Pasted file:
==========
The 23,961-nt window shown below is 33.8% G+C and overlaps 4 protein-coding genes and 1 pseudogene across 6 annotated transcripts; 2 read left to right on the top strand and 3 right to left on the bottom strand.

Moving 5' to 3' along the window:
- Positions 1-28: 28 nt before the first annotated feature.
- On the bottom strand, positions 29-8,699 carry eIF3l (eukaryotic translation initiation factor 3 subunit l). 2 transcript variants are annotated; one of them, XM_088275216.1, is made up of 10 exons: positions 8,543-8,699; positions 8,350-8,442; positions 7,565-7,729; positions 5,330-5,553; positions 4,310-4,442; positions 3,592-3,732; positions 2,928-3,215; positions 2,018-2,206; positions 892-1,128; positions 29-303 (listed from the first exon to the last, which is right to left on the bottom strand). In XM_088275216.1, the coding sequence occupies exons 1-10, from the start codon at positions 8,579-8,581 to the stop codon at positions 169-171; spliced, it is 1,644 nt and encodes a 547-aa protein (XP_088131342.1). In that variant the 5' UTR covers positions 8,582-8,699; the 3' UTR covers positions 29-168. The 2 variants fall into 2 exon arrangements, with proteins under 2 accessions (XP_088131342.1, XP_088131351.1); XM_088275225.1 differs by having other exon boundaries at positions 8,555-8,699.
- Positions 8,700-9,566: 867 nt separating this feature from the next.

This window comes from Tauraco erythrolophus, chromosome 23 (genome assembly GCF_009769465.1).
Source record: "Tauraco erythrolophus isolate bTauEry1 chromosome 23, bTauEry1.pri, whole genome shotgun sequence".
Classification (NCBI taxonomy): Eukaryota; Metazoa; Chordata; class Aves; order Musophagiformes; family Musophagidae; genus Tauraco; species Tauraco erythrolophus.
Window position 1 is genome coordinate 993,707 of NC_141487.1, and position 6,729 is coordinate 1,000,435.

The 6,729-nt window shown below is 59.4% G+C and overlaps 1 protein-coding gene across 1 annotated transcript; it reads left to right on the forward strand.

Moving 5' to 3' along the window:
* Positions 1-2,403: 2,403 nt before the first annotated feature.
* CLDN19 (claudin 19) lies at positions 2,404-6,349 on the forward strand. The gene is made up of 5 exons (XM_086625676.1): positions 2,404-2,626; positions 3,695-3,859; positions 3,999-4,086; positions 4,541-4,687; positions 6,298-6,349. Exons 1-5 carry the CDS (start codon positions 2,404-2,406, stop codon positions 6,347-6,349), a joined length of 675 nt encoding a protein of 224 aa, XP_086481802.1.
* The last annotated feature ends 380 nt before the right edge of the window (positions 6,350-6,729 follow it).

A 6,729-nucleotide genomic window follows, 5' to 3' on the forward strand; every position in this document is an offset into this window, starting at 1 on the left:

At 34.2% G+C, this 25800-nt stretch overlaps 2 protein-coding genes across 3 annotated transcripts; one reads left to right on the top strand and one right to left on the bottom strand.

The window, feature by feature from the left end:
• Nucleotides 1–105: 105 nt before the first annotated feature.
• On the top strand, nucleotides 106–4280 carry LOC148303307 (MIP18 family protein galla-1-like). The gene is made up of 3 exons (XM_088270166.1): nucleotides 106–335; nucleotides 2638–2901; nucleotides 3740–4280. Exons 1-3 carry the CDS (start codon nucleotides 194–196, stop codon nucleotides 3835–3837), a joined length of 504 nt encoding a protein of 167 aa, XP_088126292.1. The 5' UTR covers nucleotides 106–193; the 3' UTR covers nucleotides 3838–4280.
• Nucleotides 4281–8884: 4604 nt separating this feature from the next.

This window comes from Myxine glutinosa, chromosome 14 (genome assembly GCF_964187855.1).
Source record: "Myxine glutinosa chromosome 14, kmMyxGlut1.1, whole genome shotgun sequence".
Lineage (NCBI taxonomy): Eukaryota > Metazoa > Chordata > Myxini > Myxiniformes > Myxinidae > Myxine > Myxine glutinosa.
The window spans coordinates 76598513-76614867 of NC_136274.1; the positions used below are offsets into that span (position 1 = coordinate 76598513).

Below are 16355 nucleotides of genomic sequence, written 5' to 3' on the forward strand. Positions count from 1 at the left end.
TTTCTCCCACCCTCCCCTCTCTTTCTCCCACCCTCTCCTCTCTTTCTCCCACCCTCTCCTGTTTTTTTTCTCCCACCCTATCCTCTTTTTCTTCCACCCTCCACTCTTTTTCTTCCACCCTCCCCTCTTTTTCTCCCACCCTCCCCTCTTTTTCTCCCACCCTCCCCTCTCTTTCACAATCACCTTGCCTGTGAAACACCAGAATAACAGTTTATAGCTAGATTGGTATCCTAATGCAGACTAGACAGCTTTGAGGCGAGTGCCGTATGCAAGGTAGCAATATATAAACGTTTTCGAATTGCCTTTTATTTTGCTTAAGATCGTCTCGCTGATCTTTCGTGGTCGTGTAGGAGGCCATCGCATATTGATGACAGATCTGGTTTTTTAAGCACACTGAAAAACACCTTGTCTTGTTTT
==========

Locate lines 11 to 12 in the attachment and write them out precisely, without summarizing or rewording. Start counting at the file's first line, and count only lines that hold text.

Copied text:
Moving 5' to 3' along the window:
* Positions 1-2,403: 2,403 nt before the first annotated feature.